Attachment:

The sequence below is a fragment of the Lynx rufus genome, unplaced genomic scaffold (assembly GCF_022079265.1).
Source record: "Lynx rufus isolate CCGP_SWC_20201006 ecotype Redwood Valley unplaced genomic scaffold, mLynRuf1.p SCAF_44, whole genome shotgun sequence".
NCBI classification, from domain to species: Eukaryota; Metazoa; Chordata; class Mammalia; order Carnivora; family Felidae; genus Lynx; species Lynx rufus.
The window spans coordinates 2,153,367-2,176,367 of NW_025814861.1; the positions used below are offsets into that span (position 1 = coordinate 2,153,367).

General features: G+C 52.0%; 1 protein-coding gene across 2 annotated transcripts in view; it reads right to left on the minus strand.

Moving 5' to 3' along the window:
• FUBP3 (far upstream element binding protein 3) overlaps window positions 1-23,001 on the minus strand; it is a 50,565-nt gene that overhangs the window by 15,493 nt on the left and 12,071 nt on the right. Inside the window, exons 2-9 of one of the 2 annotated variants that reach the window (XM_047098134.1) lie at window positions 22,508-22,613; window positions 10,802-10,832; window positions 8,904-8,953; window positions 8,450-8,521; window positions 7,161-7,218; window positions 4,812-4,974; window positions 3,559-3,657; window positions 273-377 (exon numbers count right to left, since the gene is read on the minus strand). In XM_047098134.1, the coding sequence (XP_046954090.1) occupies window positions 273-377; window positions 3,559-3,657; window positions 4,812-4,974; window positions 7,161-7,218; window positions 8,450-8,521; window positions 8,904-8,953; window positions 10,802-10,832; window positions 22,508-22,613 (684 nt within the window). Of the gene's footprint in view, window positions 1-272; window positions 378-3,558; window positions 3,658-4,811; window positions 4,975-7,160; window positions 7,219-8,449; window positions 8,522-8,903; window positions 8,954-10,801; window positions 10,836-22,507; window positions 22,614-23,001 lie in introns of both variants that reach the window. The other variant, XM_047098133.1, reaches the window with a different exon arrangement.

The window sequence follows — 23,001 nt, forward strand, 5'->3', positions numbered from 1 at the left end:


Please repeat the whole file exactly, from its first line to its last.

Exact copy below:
The sequence below is a fragment of the Lynx rufus genome, unplaced genomic scaffold (assembly GCF_022079265.1).
Source record: "Lynx rufus isolate CCGP_SWC_20201006 ecotype Redwood Valley unplaced genomic scaffold, mLynRuf1.p SCAF_44, whole genome shotgun sequence".
NCBI classification, from domain to species: Eukaryota; Metazoa; Chordata; class Mammalia; order Carnivora; family Felidae; genus Lynx; species Lynx rufus.
The window spans coordinates 2,153,367-2,176,367 of NW_025814861.1; the positions used below are offsets into that span (position 1 = coordinate 2,153,367).

General features: G+C 52.0%; 1 protein-coding gene across 2 annotated transcripts in view; it reads right to left on the minus strand.

Moving 5' to 3' along the window:
• FUBP3 (far upstream element binding protein 3) overlaps window positions 1-23,001 on the minus strand; it is a 50,565-nt gene that overhangs the window by 15,493 nt on the left and 12,071 nt on the right. Inside the window, exons 2-9 of one of the 2 annotated variants that reach the window (XM_047098134.1) lie at window positions 22,508-22,613; window positions 10,802-10,832; window positions 8,904-8,953; window positions 8,450-8,521; window positions 7,161-7,218; window positions 4,812-4,974; window positions 3,559-3,657; window positions 273-377 (exon numbers count right to left, since the gene is read on the minus strand). In XM_047098134.1, the coding sequence (XP_046954090.1) occupies window positions 273-377; window positions 3,559-3,657; window positions 4,812-4,974; window positions 7,161-7,218; window positions 8,450-8,521; window positions 8,904-8,953; window positions 10,802-10,832; window positions 22,508-22,613 (684 nt within the window). Of the gene's footprint in view, window positions 1-272; window positions 378-3,558; window positions 3,658-4,811; window positions 4,975-7,160; window positions 7,219-8,449; window positions 8,522-8,903; window positions 8,954-10,801; window positions 10,836-22,507; window positions 22,614-23,001 lie in introns of both variants that reach the window. The other variant, XM_047098133.1, reaches the window with a different exon arrangement.

The window sequence follows — 23,001 nt, forward strand, 5'->3', positions numbered from 1 at the left end: